The GDPR provides for an obligation to appoint a data protection officer. However this should only apply if the company’s core activity is the performance of data processing procedures that necessitate an extensive, regular and systematic monitoring of persons affected or if health data is being processed.
But German law goes even further and provides for – ultimately as hitherto – the mandatory appointment of a data protection officer, if more than 10 employees in the company are permanently occupied with the automated processing of personal data. Because that applies to nearly all companies employing more than 10 people, many German companies will also be required by the GDPR to appoint a data protection officer.
The GDPR as it affects online print providers – four practical examples
The following four examples briefly explain what actual impact the GDPR will have on the work that eCommerce businesses do.
(1) Customer data – everything has a personal reference
All customer data that is stored is personal data. The fact that a customer created a photobook but didn’t order it is just as personal as their payment deadline, the payment method they use or the question of whether the customer has subscribed to a newsletter.
Every single item of data must be checked to see if there is a justification for it and for how long this applies. Thus, for example, there is no reason to store an intention to buy an actual product for a period of years. Depending on the investment involved, this information must be deleted just a few weeks later. On the other hand purchase histories may be stored for longer periods, in case of doubt until the relevant statute of limitations expires. A deletion deadline must therefore be ascertained for each item of data. As a general rule, credit card data may only be stored if the customer provides additional consent.
(2) Personal data in print products – use for printing purposes only
Many print products, especially B2C ones, are customized. Be it posters, photobooks or invitation cards, these products feature photos of people and sometimes even their names. In such cases personal data is also processed, because the customer at any rate knows who the people in the photos are. The online print provider may only process this data for the purpose as provided for in the contract – namely producing a print product on behalf of the customer. Any other processing or use for other purposes (for instance facial recognition spread over several orders) is not permitted.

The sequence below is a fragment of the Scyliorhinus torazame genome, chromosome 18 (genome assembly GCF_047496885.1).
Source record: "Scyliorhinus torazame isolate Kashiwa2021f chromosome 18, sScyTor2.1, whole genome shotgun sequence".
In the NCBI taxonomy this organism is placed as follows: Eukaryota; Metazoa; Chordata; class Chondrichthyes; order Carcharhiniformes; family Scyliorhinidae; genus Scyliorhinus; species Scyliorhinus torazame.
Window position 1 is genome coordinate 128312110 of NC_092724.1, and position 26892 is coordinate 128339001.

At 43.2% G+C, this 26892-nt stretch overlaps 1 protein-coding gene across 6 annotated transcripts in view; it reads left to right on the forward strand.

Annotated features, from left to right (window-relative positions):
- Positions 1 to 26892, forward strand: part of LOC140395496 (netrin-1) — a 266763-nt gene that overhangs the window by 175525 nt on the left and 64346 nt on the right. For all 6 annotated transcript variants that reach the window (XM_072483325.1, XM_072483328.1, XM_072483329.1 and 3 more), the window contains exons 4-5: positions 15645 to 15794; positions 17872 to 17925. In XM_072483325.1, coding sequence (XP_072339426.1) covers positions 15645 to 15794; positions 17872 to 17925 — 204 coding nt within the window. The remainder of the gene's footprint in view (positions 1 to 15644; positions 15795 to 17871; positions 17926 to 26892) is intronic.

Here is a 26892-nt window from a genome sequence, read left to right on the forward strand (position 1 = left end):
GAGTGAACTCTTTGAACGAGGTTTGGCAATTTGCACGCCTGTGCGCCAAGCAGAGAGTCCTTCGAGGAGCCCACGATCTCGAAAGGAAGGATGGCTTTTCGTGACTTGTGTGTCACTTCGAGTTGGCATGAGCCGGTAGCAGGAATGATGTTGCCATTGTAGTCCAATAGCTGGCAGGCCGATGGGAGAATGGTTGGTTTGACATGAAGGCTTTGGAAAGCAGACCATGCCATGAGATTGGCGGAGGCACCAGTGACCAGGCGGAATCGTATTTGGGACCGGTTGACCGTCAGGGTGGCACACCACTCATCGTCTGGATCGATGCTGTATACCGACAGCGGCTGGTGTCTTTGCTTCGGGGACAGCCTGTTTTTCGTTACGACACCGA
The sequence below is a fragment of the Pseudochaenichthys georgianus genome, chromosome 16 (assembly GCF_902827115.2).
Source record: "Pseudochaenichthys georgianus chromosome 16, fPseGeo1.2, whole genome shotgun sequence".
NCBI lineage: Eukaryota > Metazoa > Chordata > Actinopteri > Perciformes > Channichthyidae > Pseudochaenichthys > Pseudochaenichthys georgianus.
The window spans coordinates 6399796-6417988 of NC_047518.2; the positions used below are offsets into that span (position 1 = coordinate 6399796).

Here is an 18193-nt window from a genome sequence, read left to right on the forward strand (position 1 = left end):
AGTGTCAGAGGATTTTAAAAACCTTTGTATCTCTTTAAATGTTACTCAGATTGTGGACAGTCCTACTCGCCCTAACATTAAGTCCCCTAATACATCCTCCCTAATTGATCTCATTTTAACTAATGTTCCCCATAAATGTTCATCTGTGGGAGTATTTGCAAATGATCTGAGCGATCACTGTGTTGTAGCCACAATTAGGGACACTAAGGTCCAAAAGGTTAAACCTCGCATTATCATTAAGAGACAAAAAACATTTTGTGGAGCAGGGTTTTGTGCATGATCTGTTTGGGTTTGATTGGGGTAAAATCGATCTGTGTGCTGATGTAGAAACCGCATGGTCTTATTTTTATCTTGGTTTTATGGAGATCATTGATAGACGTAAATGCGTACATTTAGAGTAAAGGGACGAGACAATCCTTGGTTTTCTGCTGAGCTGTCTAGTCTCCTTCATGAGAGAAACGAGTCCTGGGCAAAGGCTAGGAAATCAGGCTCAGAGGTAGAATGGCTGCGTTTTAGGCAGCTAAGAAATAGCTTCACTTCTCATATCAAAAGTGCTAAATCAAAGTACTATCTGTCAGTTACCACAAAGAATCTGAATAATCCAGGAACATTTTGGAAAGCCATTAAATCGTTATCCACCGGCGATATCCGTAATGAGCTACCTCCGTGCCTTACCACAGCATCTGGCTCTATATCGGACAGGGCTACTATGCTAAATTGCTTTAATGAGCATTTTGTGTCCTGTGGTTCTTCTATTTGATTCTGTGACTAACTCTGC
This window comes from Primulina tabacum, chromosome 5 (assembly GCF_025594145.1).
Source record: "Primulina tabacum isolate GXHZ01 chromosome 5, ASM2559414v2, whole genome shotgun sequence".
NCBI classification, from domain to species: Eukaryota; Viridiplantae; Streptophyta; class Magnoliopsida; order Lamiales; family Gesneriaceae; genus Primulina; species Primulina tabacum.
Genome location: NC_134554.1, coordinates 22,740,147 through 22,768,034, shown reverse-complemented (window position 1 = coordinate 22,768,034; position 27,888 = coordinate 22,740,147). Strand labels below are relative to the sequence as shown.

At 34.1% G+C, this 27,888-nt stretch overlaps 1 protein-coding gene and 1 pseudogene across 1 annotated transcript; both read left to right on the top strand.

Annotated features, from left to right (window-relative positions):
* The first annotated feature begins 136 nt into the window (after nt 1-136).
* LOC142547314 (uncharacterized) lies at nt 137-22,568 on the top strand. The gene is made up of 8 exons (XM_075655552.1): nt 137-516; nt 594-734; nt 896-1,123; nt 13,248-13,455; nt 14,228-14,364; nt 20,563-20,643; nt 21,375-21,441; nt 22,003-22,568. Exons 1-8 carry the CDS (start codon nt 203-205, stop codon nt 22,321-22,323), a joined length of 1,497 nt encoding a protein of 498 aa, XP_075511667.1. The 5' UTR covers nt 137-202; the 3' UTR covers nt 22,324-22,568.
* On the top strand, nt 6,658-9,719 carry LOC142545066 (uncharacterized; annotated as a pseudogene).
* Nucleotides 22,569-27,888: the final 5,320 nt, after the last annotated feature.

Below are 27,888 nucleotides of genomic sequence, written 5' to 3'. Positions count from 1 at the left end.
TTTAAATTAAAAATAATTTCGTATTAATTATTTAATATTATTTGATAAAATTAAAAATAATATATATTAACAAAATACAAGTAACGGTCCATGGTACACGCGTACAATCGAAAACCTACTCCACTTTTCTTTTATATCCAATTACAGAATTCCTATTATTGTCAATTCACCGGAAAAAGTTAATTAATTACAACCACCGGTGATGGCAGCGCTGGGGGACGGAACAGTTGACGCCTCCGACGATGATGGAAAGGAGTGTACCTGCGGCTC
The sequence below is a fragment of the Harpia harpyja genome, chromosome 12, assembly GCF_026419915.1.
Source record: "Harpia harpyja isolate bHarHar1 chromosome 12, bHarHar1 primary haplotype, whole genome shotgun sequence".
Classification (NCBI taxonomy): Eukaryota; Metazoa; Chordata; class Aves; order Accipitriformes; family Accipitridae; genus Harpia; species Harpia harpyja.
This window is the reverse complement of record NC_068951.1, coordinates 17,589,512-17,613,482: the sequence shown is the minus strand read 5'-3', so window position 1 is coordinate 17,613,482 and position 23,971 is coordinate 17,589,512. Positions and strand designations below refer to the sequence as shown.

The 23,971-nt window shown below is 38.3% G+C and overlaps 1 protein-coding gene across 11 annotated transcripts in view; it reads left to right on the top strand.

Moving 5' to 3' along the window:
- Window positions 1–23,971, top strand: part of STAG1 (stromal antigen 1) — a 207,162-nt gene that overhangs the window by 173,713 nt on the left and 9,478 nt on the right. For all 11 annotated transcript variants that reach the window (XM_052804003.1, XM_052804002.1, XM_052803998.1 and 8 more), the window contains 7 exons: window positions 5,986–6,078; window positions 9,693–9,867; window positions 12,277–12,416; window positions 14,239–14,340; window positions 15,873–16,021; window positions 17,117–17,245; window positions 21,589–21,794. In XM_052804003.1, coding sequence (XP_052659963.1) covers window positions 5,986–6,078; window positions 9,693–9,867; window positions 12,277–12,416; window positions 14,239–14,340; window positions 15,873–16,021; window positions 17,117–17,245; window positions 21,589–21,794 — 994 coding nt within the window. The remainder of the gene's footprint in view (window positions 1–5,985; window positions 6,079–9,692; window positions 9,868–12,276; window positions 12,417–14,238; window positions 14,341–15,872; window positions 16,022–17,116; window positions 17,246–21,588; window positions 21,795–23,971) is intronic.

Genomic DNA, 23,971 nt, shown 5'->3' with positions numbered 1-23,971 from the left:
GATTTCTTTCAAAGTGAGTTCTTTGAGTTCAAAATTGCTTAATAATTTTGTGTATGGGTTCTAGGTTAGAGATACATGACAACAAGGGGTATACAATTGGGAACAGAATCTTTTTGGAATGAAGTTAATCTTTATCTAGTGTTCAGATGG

(3) Newsletter promotion – consent to personalization?
Nearly every eCommerce business sends e-mail newsletters to customers and other subscribers more or less regularly. The German Unfair Competition Act states that this requires the explicit consent of the recipient. The GDPR does not change that requirement. However data protection law specifications must be complied with.
If the newsletter is to be personalized or designed based on knowledge about the recipient (e.g. ordering behavior or open rates), this constitutes data processing that in turn needs to be justified. Depending on which data is actually used to personalize the newsletter, this can possibly be justified by the legitimate interests of the online print provider. The GDPR explicitly states that direct marketing is a legitimate interest. Then that also has to apply to targeted direct marketing. What matters are the reasonable expectations of the recipient. The more data that is used and the more unexpected its usage, the less that utilization of that data can be justified based on legitimate interests. In case of doubt, this requires consent. In any case the recipient must be given the opportunity to terminate this personalization process. The recipient must be advised in advance of their right of objection
(4) Payroll accounting – the GDPR affects all sections of a company
As a rule, payroll accounting in Germany is outsourced to a tax accountancy firm or other specialist or performed using appropriate software. In both cases the company remains responsible for data processing. In particular this means that a(n) (contract data processing) agreement that complies with the specifications of the Regulation needs to be concluded with a service provider. A service or software provider should be requested to verify GDPR compliance.
The new data protection law is not only relevant in relation to customers but also affects every section of a company in which the data of private individuals is processed.
The GDPR is on its way, so you had better start implementing it soon
The General Data Protection Regulation is set to bring changes and will also substantially increase online print providers’ workloads and costs. That may well be regarded as irritating. Dealing with data protection should in future be just as much of a matter of course as occupational health & safety or taxation law. This applies both in terms of customers’ corresponding expectations and of course in terms of the potentially horrendous fines that companies might be threatened with.
The GDPR applies to all eCommerce businesses. Those companies that have not previously concerned themselves with data protection should get started now. The rules are to some extent complicated but a little bit of preparation will however enable you to get a handle on the GDPR. Burying your head in the sand is at any rate not an option.